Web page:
MetaDome: Pathogenicity analysis of genetic variants through aggregation of homologous human protein domains

Hum Mutat. 2019 Aug;40(8):1030-1038. doi: 10.1002/humu.23798. Epub 2019 Jun 18.


The growing availability of human genetic variation has given rise to novel methods of measuring genetic tolerance that better interpret variants of unknown significance. We recently developed a concept based on protein domain homology in the human genome to improve variant interpretation. For this purpose, we mapped population variation from the Exome Aggregation Consortium (ExAC) and pathogenic mutations from the Human Gene Mutation Database (HGMD) onto Pfam protein domains. The aggregation of these variation data across homologous domains into meta-domains allowed us to generate amino acid resolution of genetic intolerance profiles for human protein domains. Here, we developed MetaDome, a fast and easy-to-use web server that visualizes meta-domain information and gene-wide profiles of genetic tolerance. We updated the underlying data of MetaDome to contain information from 56,319 human transcripts, 71,419 protein domains, 12,164,292 genetic variants from gnomAD, and 34,076 pathogenic mutations from ClinVar. MetaDome allows researchers to easily investigate their variants of interest for the presence or absence of variation at corresponding positions within homologous domains. We illustrate the added value of MetaDome by an example that highlights how it may help in the interpretation of variants of unknown significance. The MetaDome web server is freely accessible at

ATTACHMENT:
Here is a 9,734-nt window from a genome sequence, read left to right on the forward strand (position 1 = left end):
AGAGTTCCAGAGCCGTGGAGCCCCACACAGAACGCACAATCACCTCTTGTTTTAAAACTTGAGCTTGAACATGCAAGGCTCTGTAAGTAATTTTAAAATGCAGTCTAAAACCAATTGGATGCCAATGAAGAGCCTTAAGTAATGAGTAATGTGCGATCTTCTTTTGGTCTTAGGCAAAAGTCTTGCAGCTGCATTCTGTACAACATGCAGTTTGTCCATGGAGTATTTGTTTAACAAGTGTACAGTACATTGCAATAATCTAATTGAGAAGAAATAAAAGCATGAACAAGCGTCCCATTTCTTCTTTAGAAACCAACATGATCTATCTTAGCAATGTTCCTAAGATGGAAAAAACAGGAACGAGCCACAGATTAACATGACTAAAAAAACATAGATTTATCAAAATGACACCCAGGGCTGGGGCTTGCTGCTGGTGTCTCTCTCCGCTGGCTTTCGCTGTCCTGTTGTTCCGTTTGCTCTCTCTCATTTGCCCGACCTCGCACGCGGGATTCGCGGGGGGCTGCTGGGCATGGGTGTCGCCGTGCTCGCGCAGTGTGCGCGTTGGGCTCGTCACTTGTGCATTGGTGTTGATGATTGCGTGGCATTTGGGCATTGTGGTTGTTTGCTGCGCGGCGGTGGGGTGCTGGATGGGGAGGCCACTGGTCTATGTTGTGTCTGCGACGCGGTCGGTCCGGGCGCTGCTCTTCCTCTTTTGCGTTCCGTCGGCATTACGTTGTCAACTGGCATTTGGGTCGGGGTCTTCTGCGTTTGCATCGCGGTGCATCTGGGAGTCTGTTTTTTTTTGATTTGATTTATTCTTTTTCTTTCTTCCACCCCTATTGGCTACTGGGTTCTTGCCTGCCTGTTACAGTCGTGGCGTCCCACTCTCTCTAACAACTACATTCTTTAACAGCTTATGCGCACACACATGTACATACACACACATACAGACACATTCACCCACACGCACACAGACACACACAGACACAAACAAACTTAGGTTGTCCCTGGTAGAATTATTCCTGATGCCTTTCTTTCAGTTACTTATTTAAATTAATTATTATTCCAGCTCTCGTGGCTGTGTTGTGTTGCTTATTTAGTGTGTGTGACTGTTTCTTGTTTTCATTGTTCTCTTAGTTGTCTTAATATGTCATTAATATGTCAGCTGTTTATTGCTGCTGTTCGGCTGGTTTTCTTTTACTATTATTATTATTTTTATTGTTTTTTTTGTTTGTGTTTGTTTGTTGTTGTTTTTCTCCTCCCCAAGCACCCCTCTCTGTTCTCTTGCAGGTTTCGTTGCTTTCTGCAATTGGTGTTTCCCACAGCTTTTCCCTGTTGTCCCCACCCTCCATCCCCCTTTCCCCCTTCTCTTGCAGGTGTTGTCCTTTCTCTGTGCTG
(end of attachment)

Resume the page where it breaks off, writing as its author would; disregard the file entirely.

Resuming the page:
Keywords: ClinVar; Pfam; genetic tolerance; genetic variation; gnomAD; meta-domains; pathogenicity; protein domain homology; web server.

Publication types

  • Research Support, Non-U.S. Gov't

MeSH terms

  • Computational Biology / methods*
  • Databases, Genetic
  • Genetic Predisposition to Disease
  • Genetic Variation*
  • Genome, Human
  • Humans
  • Internet
  • Protein Domains
  • Proteins / chemistry*
  • Proteins / genetics*
  • Software
  • Structural Homology, Protein


  • Proteins